For his second stock pick, Redelinghuys chose “the stock everyone loves to hate” – Sasol.
Sasol has recently come under scrutiny for its high pollution levels, with its Secunda plant being the highest polluting factory on earth in terms of SO₃ emissions.
“If they can’t get that plant to run more cleanly, they will have to do a phased shut-down, which is not a great outlook for Sasol, and they might have challenges with collieries losing water licences,” he said.
Therefore, the company faces many challenges, but its strength could lie in the oil market.
The oil market is seeing a reduction in oil output from major oil producers, with the Organization of the Petroleum Exporting Countries (OPEC) cutting production.
Redelinghuys said the market recently swung from an oil supply surplus to a deficit, creating a shortage that is set to last as the market continues to see support for production cuts from OPEC.
Therefore, for the oil price, “up is the way to go”, he said.
Redelinghuys acknowledged that the world is undergoing a green transition but said it is still far away from having a 100% green energy supply.
Currently, green energy only contributes 2% of the global energy mix, and oil and coal are “still doing the heavy lifting”.
Redelinghuys said there is short-term, upward pressure on the oil price as the northern hemisphere is moving into winter.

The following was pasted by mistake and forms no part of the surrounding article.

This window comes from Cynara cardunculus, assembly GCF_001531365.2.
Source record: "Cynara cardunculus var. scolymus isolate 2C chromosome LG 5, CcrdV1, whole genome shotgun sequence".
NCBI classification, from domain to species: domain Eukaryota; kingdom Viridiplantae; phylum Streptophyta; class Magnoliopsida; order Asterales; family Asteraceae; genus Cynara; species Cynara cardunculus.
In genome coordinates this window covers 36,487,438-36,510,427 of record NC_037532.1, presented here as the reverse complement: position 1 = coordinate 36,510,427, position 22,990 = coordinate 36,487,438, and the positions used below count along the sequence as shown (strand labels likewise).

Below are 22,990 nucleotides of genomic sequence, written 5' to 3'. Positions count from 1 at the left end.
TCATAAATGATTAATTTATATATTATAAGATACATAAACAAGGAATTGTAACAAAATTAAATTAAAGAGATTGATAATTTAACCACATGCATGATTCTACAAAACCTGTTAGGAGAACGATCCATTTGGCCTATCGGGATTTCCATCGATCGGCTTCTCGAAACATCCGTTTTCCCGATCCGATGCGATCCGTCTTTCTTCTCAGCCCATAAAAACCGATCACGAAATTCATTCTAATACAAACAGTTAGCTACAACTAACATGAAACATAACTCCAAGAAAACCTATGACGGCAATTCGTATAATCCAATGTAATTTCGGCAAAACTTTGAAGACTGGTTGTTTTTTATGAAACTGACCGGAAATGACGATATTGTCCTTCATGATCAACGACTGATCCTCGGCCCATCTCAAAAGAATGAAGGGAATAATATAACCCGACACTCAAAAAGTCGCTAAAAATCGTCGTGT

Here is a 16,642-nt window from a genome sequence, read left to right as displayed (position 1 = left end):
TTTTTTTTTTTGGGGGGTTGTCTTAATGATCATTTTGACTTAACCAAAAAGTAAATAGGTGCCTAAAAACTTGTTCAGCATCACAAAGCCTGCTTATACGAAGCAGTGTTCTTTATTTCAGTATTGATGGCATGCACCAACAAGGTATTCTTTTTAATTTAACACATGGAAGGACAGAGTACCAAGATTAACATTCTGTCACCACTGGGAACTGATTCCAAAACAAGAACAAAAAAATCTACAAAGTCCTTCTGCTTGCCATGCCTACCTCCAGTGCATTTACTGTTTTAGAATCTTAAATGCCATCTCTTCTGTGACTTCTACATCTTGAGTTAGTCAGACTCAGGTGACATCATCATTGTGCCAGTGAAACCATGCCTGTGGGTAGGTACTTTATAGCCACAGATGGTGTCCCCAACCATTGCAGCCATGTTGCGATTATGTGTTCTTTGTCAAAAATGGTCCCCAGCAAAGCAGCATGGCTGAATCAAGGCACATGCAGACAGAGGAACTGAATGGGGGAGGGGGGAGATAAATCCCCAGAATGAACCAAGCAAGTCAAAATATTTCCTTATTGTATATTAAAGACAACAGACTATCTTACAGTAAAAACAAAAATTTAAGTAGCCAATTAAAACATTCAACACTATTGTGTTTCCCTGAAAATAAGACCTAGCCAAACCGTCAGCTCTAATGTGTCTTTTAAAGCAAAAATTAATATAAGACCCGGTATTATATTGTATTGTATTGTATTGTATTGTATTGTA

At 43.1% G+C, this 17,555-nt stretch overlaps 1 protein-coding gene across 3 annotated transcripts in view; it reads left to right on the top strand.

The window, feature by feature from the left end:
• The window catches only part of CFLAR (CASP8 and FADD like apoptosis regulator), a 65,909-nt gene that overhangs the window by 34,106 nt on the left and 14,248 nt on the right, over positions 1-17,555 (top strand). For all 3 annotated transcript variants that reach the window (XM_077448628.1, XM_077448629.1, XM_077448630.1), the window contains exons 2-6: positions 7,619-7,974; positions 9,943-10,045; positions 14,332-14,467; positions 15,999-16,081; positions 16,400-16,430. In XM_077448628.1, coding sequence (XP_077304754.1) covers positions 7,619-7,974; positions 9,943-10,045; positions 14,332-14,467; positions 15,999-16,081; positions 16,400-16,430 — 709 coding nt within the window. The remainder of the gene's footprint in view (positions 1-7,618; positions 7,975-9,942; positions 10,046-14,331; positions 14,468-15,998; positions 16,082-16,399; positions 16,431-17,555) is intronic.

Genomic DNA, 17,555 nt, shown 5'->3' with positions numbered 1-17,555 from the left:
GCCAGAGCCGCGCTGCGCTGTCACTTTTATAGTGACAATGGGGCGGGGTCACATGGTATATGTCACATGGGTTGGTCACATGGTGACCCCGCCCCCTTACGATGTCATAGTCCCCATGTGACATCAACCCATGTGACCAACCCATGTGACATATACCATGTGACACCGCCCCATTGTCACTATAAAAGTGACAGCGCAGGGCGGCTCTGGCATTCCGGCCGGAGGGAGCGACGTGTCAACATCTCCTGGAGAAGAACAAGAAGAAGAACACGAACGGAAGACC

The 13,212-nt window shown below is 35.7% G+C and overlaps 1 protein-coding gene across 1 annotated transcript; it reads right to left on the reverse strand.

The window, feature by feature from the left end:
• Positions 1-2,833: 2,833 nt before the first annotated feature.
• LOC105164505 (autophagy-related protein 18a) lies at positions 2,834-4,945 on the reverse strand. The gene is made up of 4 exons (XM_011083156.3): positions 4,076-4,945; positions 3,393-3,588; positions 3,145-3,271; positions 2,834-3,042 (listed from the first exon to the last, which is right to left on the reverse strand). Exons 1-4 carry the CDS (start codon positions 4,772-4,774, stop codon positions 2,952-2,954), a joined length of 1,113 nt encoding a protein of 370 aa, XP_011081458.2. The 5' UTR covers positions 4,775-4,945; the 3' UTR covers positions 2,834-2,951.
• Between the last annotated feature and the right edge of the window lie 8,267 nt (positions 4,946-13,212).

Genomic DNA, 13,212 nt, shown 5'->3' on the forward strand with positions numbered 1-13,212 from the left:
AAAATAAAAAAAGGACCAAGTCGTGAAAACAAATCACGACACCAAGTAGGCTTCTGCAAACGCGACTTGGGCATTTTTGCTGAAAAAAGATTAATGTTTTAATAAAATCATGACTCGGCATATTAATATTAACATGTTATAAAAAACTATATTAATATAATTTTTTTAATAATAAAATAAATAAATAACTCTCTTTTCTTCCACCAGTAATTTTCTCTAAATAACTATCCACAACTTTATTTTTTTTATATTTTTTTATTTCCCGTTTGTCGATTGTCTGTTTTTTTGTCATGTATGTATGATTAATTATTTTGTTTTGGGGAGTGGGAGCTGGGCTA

In addition, when comparing Sasol to its global peers, the company is undervalued by around 30% and is lagging behind large energy players. However, if the oil price stays above $90, Sasol could play “catch-up”.
Sasol’s overhead challenges make it a risky investment, and Redelinghuys said the holding period for this stock would be around 3 to 6 months.
Sasol is currently trading at a P/E of 18.84 times and a share price of R250.46.
Redelinghuys said Thungela Resources performed extremely well last year but suffered in 2023 when the coal price collapsed following a warm winter in the northern hemisphere.
He said the company faces a number of challenges, including the low coal price and railroad issues due to Transnet’s collapse.
However, Redlinghuys believes that even if the railroad issues persist but the coal price recovers, Thungela could still perform very well.
He said Europe has been recommissioning some of its coal-fired power stations, meaning the continent is buying more coal.
In addition, increasing demand for coal will also come through soon as the northern hemisphere enters winter.
“No one is better positioned to take advantage of energy prices, particularly coal prices than someone like Thungela Resources,” he said.
“Coal is going to be around for quite some time. And until that time, Thungela is going to make a lot of money.”
Thungela also recently bought a large stake in an Australian mining company, meaning its production capacity is expanding.
Redlinghuys said this investment is a riskier play and would consider a holding period of around 6 to 12 months.
Thungela Resources is currently trading at a PE of 1.98 with a share price of R158.65.